The term aqueous emulsion copolymer is used to denote copolymers or interpolymers produced by copolymerizing a liquid mixture of polymerizable monomers dispersed in aqueous medium in the form of finely divided particles of suificient fineness (up to about 3 microns) to be stably dispersed in water. As is known, aqueous emulsion copolymers are of very high molecular weight and the emulsion copolymer feature of the invention is in no way related to copolymers of far lower molecular weight which may be produced by other polymerization technique, such as suspension polymerization which produces polymer particles which are not stably suspended, solution polymerization or polymerization in bulk. Indeed, such copolymers are useless in the emulsions contemplated by the invention, though solution copolymers provide another and ditferent feature of the invention.

First, the invention is based on the finding that valuable new polyfunctional monomers may be provided by reacting an aromatic mono-oxide with a monoethyleni- 3,356,654 Patented Dec. 5, 1967 cally unsaturated carboxy-functional derivative of ethylene urea or the like which retains amine functionality. Reference is made to my prior copending application Ser. No. 506,273, filed Nov. 3, 1965, in which an alkylene mono-oxide is used instead of an aromatic mono-oxide as required herein. While similar objectives are reached by the present invention, the reaction with aromatic monooxide as represented by styrene oxide is quite different, yielding certain advantages and disadvantages which will be pointed to hereinafter. With respect to the carboxyfunctional derivative of ethylene urea, the invention will be illustrated particularly by the reaction of hydroxyethyl ethylene urea and maleic anhydride.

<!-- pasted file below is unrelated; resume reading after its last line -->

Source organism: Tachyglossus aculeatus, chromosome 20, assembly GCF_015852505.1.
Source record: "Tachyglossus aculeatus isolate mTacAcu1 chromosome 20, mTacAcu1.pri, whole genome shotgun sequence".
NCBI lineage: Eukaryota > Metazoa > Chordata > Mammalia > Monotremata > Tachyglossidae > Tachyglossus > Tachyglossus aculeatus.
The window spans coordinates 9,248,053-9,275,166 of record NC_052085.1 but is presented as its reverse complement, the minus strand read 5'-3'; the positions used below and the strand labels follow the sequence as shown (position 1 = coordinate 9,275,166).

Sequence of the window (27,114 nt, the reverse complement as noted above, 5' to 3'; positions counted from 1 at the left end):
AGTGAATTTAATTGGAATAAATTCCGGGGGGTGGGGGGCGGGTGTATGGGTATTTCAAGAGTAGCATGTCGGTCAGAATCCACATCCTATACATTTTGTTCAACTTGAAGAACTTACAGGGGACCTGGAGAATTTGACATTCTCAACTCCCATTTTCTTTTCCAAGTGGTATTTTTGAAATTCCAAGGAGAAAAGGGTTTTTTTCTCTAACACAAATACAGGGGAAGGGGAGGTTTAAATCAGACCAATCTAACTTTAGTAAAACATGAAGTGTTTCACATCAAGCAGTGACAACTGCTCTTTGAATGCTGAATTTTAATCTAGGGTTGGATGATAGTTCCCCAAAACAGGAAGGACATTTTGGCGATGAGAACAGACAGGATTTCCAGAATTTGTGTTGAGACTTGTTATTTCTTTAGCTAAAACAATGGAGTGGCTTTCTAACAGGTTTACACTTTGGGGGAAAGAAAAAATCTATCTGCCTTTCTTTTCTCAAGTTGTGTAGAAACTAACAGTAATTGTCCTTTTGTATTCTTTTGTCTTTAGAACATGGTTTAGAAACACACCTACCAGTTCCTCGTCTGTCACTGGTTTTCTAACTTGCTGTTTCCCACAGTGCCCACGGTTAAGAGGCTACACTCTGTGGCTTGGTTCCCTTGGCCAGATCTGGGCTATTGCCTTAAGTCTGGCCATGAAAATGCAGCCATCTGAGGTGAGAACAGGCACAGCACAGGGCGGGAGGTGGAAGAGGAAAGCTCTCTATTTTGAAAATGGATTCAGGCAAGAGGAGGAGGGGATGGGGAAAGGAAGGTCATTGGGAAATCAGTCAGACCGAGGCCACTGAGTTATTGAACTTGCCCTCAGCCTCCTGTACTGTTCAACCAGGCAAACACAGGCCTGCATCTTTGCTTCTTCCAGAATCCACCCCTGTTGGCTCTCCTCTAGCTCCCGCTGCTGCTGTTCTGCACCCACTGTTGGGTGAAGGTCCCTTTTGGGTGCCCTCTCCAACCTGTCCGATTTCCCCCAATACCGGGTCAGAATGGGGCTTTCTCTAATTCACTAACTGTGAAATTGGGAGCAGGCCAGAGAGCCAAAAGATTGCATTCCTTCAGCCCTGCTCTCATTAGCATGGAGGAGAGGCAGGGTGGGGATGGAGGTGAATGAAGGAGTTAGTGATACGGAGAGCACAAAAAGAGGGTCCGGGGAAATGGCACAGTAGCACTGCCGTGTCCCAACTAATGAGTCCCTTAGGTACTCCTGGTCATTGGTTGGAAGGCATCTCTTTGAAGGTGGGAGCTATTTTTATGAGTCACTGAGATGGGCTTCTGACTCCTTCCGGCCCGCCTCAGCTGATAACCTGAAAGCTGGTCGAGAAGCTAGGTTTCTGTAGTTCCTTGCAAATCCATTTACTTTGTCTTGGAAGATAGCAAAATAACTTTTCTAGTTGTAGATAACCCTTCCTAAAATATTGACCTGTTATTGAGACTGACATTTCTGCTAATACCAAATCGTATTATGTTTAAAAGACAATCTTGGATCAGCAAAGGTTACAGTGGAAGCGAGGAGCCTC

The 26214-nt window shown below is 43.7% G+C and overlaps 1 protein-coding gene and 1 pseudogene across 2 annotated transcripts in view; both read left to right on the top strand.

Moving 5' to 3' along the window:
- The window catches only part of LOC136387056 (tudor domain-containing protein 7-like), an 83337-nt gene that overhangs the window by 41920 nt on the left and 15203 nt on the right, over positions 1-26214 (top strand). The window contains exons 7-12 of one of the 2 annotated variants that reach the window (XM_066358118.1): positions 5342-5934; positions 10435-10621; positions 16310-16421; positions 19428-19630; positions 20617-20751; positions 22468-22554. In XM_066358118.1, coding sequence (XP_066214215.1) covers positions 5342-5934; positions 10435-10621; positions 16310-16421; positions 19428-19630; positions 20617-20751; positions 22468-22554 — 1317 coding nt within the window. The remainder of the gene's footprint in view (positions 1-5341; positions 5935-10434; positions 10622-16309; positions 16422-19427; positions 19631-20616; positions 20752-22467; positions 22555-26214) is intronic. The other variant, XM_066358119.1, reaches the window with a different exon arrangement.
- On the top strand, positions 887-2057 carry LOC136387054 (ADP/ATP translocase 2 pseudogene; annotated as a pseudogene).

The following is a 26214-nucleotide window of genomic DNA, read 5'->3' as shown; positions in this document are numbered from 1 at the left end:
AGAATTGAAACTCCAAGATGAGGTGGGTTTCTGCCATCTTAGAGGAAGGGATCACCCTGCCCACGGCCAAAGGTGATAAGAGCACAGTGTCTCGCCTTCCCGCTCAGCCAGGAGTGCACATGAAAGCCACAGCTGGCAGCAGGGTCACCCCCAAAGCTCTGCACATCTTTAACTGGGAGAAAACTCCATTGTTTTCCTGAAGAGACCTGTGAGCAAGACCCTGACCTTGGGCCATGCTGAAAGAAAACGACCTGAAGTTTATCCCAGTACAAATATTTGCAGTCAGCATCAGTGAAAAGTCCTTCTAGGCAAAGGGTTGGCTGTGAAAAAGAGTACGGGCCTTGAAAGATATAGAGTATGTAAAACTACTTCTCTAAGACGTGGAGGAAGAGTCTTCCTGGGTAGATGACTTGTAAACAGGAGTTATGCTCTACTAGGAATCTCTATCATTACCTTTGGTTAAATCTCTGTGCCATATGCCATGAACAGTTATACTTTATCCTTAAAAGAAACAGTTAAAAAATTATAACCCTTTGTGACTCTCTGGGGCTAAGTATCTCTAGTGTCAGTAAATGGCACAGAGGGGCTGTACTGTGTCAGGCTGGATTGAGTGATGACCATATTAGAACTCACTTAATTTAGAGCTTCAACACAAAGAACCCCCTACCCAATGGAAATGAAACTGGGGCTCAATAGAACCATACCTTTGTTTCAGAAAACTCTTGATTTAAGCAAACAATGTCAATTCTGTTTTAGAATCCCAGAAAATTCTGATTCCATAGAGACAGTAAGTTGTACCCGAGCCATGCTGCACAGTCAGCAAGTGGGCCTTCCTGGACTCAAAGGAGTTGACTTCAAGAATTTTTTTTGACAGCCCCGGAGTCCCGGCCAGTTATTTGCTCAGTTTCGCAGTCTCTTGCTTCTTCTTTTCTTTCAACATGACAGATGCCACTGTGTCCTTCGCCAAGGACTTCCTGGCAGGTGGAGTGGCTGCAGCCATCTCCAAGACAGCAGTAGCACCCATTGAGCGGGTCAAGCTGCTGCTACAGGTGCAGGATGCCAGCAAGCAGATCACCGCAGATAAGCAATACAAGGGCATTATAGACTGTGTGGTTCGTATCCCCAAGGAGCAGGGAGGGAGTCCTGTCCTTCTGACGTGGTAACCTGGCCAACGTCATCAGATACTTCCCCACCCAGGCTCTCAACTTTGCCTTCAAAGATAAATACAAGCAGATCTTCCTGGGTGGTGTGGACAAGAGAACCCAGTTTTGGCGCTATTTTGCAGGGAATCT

In the reaction of the hydroxy derivative of ethylene urea and the like with maleic anhydride or other dicarboxylic acid anhydride, the anhydride group reacts with the hydroxy group of the ethylene urea derivative in order to provide a monomeric product which retains one of the carboxyl fuuctionalities of the anhydride and the amine functionality of the ethylene urea derivative. This reaction is more fully described in United States Patent 3,194,792, the disclosure of which is hereby incorporated by reference.

In accordance with the present development, it has been found that the unsaturated amino acid of the prior art can be reacted with aromatic mono-oxide which preferentially reacts with the amino group and not with the carboxyl group of the ethylene urea derivative, so that the carboxyl functionality is retained and the product is essentially monomeric. By introducing the aromatic ring into the carboxyl amine molecule, the water solubility properties are decreased to a great extent. This introduces hydroxy functionality and amine functionality remains when only partially consumed. There is thus formed a mixture of ethylenically unsaturated copolymerizable monomers containing carboxyl, amine and hydroxy functionalities. The avoidance of gelation is based on the surprising selectivity of the aromatic oxide reaction.

From the broad standpoint, the aromatic mono-oxide is reacted with an amino acid having the formula:


R is a (C -C alkylene group;

R is a (C -C alkylene group;

A is a (C -C alkylene group; and

n is an integer having a value of 1 to 10.

As will be understood from the foregoing, when the aromatic mono-oxide is reacted with the amino acid as previously described, the amino hydrogen atom is replaced by Q-OH where Q is the residue of aromatic mono-oxide which carries the hydroxy group generated by the reaction thereof with the amino hydrogen atom.